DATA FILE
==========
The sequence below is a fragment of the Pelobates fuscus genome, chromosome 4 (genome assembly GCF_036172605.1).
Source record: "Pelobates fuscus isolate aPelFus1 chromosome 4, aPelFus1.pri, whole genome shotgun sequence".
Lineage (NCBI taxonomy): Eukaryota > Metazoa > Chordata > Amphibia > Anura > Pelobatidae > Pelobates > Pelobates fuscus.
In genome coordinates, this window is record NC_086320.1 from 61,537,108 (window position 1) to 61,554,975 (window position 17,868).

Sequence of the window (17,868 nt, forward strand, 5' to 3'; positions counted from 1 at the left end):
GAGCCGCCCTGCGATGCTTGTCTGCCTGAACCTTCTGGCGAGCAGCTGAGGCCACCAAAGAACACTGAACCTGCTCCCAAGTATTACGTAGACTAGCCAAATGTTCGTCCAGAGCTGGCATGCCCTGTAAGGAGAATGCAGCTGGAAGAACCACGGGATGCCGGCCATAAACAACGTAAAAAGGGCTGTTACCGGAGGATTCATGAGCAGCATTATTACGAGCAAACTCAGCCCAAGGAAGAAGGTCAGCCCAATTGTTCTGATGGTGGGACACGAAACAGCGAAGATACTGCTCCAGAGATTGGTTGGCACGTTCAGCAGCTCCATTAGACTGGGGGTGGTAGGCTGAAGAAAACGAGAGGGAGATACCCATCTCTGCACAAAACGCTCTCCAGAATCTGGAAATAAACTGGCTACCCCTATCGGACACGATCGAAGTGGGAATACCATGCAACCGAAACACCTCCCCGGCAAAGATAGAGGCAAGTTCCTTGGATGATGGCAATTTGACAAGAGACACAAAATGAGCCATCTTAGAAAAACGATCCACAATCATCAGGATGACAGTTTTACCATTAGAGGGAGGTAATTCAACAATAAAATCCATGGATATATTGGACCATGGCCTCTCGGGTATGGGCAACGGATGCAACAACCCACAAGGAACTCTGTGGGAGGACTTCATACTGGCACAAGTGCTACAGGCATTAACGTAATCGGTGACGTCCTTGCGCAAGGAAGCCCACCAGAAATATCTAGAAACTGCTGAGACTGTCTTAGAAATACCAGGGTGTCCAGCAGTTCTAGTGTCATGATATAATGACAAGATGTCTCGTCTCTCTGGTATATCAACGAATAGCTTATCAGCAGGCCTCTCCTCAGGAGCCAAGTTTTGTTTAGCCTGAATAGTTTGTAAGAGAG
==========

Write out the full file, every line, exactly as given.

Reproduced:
The sequence below is a fragment of the Pelobates fuscus genome, chromosome 4 (genome assembly GCF_036172605.1).
Source record: "Pelobates fuscus isolate aPelFus1 chromosome 4, aPelFus1.pri, whole genome shotgun sequence".
Lineage (NCBI taxonomy): Eukaryota > Metazoa > Chordata > Amphibia > Anura > Pelobatidae > Pelobates > Pelobates fuscus.
In genome coordinates, this window is record NC_086320.1 from 61,537,108 (window position 1) to 61,554,975 (window position 17,868).

Sequence of the window (17,868 nt, forward strand, 5' to 3'; positions counted from 1 at the left end):
GAGCCGCCCTGCGATGCTTGTCTGCCTGAACCTTCTGGCGAGCAGCTGAGGCCACCAAAGAACACTGAACCTGCTCCCAAGTATTACGTAGACTAGCCAAATGTTCGTCCAGAGCTGGCATGCCCTGTAAGGAGAATGCAGCTGGAAGAACCACGGGATGCCGGCCATAAACAACGTAAAAAGGGCTGTTACCGGAGGATTCATGAGCAGCATTATTACGAGCAAACTCAGCCCAAGGAAGAAGGTCAGCCCAATTGTTCTGATGGTGGGACACGAAACAGCGAAGATACTGCTCCAGAGATTGGTTGGCACGTTCAGCAGCTCCATTAGACTGGGGGTGGTAGGCTGAAGAAAACGAGAGGGAGATACCCATCTCTGCACAAAACGCTCTCCAGAATCTGGAAATAAACTGGCTACCCCTATCGGACACGATCGAAGTGGGAATACCATGCAACCGAAACACCTCCCCGGCAAAGATAGAGGCAAGTTCCTTGGATGATGGCAATTTGACAAGAGACACAAAATGAGCCATCTTAGAAAAACGATCCACAATCATCAGGATGACAGTTTTACCATTAGAGGGAGGTAATTCAACAATAAAATCCATGGATATATTGGACCATGGCCTCTCGGGTATGGGCAACGGATGCAACAACCCACAAGGAACTCTGTGGGAGGACTTCATACTGGCACAAGTGCTACAGGCATTAACGTAATCGGTGACGTCCTTGCGCAAGGAAGCCCACCAGAAATATCTAGAAACTGCTGAGACTGTCTTAGAAATACCAGGGTGTCCAGCAGTTCTAGTGTCATGATATAATGACAAGATGTCTCGTCTCTCTGGTATATCAACGAATAGCTTATCAGCAGGCCTCTCCTCAGGAGCCAAGTTTTGTTTAGCCTGAATAGTTTGTAAGAGAG